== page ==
If the Obama administration had any common sense, they would delay this new law by at least a year. It is extremely foolish to rush through and try to implement a law so important as this one. The website problems are just the beginning of numerous problems and issues with the new health law. There is a huge cliff at the end of the railroad tracks and the Obamacare express train is headed in that direction.

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2 thoughts on “The Obamacare website fiasco

  1. I can certainly understand your feeling irritated that the healthcare.gov web site doesn’t work as well as Amazon, Mark. However, I tried buying repeatedly from Amazon online in the mid-90s when it began, and it too was a total nightmare. Shipping mix-ups, wrong products received, subcontracted vendors who would bait-and-switch you, and Amazon wouldn’t refund the money. It took about FIVE YEARS to fix.

    I’m not at all surprised this system has bugs, and I expect it to take time to sort out. To some degree I think you are conflating two separate things. The goal of the law is to provide health care insurance to people who couldn’t get it before, not to build an awesome web site. The signup process needs to be easier and faster of course. But the more important thing is the insurance plans.

    There are problems with the law for many reasons. The public option that would have provided the largest cost savings got stripped out. The expansion of Medicaid is voluntary for each state (dumb). The law was crafted with an assumption that the majority of states would step up and design their own exchanges, tailored to the needs of their residents. Instead, 36 states said “Nuh-uh, YOU do it for us.” Some of those states banked on the assumption that the law would be killed before implementation, and they either sat on their asses or worked to try and kill it – and lost the bet. The biggest obstacle is that the law is trying to address a huge, costly, complex problem. How long did it take for Social Security and Medicare to be settled? Decades? They are STILL tweaking them.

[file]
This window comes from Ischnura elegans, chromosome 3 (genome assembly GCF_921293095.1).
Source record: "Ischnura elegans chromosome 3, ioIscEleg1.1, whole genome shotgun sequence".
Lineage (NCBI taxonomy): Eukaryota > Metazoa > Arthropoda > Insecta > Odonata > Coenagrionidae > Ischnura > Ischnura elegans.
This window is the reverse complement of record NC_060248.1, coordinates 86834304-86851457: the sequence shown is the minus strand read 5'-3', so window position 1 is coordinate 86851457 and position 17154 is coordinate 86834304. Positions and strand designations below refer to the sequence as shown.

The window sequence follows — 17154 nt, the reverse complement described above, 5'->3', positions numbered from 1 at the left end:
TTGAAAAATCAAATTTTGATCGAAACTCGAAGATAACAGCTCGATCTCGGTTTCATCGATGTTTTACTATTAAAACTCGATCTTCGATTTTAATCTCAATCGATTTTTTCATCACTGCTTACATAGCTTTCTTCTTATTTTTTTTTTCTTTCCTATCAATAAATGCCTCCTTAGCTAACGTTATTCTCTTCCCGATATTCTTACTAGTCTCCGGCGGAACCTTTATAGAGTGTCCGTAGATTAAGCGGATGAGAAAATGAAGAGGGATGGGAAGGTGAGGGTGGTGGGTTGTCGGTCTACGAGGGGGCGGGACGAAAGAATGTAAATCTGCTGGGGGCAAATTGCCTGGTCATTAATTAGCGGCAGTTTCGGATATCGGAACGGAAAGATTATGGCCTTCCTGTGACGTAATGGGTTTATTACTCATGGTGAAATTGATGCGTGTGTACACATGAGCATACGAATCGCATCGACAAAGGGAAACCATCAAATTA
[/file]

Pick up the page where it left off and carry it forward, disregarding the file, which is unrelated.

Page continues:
People in different states are getting vastly different results, and I don’t know enough about why to form a qualified argument. But facts are facts. In MY state (WA) where we proactively built and tested our own health care exchanges, the web site only went down for 4 1/2 hours the first day, nearly 40 thousand have completed enrollment, and our rates are going down between 12-20% depending on plan. The results are more dramatically positive in New York, and even in red state Kentucky, where they not only did their own exchanges but also wisely made a simpler, more streamlined web site.

    So if I have to take a stand, I guess I would urge you to work toward getting your state to step up and make this law work in favor of your local residents. You’re going to be stuck with it for awhile.

  2. Yes,unfortunately we will be stuck for it for awhile. Sure you pointed out some isolated cases where the law might work and for how long will be unknown. But in 45 out of 50 states, the average premium will go up for people and millions are losing their coverage because it does not fit the requirements of the new law. The overall success of the law will really be determined in the next 3 years. If the number of young, healthy adults that sign up fails to meet a certain number, the law will simply not work. The sad truth is that this is the age group hardest hit by the premium increases. Many young people may just opt to pay the fine instead. Personally, I strongly believe they should delay the individual mandate for at least a year to give people more time to sign up as well as fix some of the bugs and glitches.